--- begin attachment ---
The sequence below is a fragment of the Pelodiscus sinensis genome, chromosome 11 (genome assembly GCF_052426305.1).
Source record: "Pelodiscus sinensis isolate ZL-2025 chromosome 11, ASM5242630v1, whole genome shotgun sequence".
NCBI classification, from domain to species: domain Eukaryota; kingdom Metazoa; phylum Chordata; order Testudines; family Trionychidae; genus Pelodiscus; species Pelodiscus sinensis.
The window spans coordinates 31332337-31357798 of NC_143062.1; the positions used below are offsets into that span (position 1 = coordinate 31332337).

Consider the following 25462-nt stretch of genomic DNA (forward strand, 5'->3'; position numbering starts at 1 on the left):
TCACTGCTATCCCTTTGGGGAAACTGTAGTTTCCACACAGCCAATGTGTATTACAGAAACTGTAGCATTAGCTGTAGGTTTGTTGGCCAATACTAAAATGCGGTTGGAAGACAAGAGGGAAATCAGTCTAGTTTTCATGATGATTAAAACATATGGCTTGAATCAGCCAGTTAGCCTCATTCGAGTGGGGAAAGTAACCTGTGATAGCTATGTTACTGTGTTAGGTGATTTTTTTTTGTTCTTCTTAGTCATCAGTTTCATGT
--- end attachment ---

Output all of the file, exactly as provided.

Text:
The sequence below is a fragment of the Pelodiscus sinensis genome, chromosome 11 (genome assembly GCF_052426305.1).
Source record: "Pelodiscus sinensis isolate ZL-2025 chromosome 11, ASM5242630v1, whole genome shotgun sequence".
NCBI classification, from domain to species: domain Eukaryota; kingdom Metazoa; phylum Chordata; order Testudines; family Trionychidae; genus Pelodiscus; species Pelodiscus sinensis.
The window spans coordinates 31332337-31357798 of NC_143062.1; the positions used below are offsets into that span (position 1 = coordinate 31332337).

Consider the following 25462-nt stretch of genomic DNA (forward strand, 5'->3'; position numbering starts at 1 on the left):
TCACTGCTATCCCTTTGGGGAAACTGTAGTTTCCACACAGCCAATGTGTATTACAGAAACTGTAGCATTAGCTGTAGGTTTGTTGGCCAATACTAAAATGCGGTTGGAAGACAAGAGGGAAATCAGTCTAGTTTTCATGATGATTAAAACATATGGCTTGAATCAGCCAGTTAGCCTCATTCGAGTGGGGAAAGTAACCTGTGATAGCTATGTTACTGTGTTAGGTGATTTTTTTTTGTTCTTCTTAGTCATCAGTTTCATGT